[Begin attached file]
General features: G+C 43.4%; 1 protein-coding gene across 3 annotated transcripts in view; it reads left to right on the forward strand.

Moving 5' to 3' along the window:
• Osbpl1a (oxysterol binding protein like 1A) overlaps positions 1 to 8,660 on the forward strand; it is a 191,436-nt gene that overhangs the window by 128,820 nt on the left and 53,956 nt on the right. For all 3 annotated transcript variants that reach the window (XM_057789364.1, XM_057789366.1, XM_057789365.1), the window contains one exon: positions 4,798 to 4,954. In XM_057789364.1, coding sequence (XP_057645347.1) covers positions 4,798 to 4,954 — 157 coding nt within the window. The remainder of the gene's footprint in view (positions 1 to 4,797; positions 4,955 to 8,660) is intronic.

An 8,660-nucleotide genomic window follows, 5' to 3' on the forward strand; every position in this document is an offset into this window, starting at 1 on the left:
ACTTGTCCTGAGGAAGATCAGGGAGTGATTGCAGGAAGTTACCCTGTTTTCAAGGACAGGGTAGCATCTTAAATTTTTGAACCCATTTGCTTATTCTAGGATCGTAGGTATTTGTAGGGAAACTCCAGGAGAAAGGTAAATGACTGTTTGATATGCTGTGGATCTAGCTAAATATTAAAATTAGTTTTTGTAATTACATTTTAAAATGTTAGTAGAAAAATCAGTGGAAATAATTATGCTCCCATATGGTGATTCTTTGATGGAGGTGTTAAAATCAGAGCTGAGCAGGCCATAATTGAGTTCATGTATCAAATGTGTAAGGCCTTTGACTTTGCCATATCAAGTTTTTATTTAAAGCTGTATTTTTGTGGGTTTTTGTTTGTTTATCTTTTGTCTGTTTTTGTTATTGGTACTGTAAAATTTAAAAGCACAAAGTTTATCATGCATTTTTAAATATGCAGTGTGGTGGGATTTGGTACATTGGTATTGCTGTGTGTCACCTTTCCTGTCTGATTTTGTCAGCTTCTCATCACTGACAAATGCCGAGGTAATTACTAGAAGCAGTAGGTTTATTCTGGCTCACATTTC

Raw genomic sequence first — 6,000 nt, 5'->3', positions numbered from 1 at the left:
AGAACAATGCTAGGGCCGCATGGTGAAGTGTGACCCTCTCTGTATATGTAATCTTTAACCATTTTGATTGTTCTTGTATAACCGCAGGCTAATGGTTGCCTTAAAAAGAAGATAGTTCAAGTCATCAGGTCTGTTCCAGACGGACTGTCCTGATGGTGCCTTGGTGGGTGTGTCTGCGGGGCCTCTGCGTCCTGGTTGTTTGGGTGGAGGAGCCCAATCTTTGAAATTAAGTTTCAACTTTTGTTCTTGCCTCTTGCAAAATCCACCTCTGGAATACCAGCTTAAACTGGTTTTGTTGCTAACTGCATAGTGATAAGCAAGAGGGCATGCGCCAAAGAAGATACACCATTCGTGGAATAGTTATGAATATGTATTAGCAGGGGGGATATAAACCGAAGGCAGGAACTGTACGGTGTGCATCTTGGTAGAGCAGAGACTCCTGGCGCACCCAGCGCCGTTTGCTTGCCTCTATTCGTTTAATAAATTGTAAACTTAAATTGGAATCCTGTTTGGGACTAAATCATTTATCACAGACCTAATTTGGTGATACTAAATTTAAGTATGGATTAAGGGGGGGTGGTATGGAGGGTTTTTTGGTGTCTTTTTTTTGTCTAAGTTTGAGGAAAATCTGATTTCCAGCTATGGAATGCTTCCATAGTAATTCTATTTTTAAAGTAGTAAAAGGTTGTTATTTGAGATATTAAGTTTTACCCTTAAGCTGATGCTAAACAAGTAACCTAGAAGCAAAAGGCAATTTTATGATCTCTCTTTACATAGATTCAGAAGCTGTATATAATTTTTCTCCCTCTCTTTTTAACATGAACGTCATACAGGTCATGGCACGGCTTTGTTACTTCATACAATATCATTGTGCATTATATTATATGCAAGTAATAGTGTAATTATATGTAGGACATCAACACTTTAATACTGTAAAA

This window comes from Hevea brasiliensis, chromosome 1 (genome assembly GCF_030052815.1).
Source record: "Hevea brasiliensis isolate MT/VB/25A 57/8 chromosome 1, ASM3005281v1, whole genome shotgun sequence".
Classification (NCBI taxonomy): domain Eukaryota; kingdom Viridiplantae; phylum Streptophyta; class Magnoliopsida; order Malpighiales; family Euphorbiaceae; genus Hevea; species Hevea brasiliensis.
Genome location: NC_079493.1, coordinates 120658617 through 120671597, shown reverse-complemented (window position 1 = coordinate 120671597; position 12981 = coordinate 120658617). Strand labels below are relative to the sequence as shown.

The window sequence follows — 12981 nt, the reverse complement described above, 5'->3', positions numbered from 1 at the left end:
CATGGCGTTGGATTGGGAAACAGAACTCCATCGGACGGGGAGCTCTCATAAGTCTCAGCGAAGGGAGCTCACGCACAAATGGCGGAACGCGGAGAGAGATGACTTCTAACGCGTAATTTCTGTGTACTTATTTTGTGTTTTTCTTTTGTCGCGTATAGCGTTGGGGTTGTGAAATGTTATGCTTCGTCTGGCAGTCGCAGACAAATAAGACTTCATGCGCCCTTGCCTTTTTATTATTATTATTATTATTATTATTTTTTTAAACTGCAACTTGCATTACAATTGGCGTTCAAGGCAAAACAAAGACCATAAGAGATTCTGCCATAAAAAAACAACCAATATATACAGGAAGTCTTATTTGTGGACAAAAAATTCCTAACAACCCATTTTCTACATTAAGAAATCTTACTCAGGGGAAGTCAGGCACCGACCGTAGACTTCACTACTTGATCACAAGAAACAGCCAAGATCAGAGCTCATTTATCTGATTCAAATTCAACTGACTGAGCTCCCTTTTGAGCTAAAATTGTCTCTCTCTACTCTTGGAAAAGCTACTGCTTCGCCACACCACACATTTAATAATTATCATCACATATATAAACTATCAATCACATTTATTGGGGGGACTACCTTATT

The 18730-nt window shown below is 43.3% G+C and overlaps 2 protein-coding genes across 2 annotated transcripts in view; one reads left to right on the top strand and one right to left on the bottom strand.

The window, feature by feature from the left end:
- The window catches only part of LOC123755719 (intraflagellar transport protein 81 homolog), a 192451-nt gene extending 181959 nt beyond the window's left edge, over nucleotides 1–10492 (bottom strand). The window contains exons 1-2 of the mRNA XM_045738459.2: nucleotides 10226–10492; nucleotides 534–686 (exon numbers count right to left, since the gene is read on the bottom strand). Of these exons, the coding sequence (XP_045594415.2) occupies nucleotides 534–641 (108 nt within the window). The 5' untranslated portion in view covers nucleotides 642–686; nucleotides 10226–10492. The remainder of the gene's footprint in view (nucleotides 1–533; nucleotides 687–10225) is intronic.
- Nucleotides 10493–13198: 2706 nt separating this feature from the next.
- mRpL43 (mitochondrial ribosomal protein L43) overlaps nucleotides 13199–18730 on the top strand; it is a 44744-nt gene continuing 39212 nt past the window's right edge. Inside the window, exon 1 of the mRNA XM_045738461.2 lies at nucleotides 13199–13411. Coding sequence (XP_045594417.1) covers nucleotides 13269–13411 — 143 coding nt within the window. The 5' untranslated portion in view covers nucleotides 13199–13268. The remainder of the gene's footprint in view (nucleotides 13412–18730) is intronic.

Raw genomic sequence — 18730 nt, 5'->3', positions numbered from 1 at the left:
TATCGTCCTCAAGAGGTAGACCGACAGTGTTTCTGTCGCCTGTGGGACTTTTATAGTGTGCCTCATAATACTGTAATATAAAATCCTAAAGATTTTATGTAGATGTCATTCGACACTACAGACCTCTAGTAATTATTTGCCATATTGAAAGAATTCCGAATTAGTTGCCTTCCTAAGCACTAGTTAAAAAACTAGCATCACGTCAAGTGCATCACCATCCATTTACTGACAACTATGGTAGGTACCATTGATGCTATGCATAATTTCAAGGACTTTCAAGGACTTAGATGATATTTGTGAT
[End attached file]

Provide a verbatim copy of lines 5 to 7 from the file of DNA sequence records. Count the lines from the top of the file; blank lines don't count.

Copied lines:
ACTTGTCCTGAGGAAGATCAGGGAGTGATTGCAGGAAGTTACCCTGTTTTCAAGGACAGGGTAGCATCTTAAATTTTTGAACCCATTTGCTTATTCTAGGATCGTAGGTATTTGTAGGGAAACTCCAGGAGAAAGGTAAATGACTGTTTGATATGCTGTGGATCTAGCTAAATATTAAAATTAGTTTTTGTAATTACATTTTAAAATGTTAGTAGAAAAATCAGTGGAAATAATTATGCTCCCATATGGTGATTCTTTGATGGAGGTGTTAAAATCAGAGCTGAGCAGGCCATAATTGAGTTCATGTATCAAATGTGTAAGGCCTTTGACTTTGCCATATCAAGTTTTTATTTAAAGCTGTATTTTTGTGGGTTTTTGTTTGTTTATCTTTTGTCTGTTTTTGTTATTGGTACTGTAAAATTTAAAAGCACAAAGTTTATCATGCATTTTTAAATATGCAGTGTGGTGGGATTTGGTACATTGGTATTGCTGTGTGTCACCTTTCCTGTCTGATTTTGTCAGCTTCTCATCACTGACAAATGCCGAGGTAATTACTAGAAGCAGTAGGTTTATTCTGGCTCACATTTC

Raw genomic sequence first — 6,000 nt, 5'->3', positions numbered from 1 at the left:
AGAACAATGCTAGGGCCGCATGGTGAAGTGTGACCCTCTCTGTATATGTAATCTTTAACCATTTTGATTGTTCTTGTATAACCGCAGGCTAATGGTTGCCTTAAAAAGAAGATAGTTCAAGTCATCAGGTCTGTTCCAGACGGACTGTCCTGATGGTGCCTTGGTGGGTGTGTCTGCGGGGCCTCTGCGTCCTGGTTGTTTGGGTGGAGGAGCCCAATCTTTGAAATTAAGTTTCAACTTTTGTTCTTGCCTCTTGCAAAATCCACCTCTGGAATACCAGCTTAAACTGGTTTTGTTGCTAACTGCATAGTGATAAGCAAGAGGGCATGCGCCAAAGAAGATACACCATTCGTGGAATAGTTATGAATATGTATTAGCAGGGGGGATATAAACCGAAGGCAGGAACTGTACGGTGTGCATCTTGGTAGAGCAGAGACTCCTGGCGCACCCAGCGCCGTTTGCTTGCCTCTATTCGTTTAATAAATTGTAAACTTAAATTGGAATCCTGTTTGGGACTAAATCATTTATCACAGACCTAATTTGGTGATACTAAATTTAAGTATGGATTAAGGGGGGGTGGTATGGAGGGTTTTTTGGTGTCTTTTTTTTGTCTAAGTTTGAGGAAAATCTGATTTCCAGCTATGGAATGCTTCCATAGTAATTCTATTTTTAAAGTAGTAAAAGGTTGTTATTTGAGATATTAAGTTTTACCCTTAAGCTGATGCTAAACAAGTAACCTAGAAGCAAAAGGCAATTTTATGATCTCTCTTTACATAGATTCAGAAGCTGTATATAATTTTTCTCCCTCTCTTTTTAACATGAACGTCATACAGGTCATGGCACGGCTTTGTTACTTCATACAATATCATTGTGCATTATATTATATGCAAGTAATAGTGTAATTATATGTAGGACATCAACACTTTAATACTGTAAAA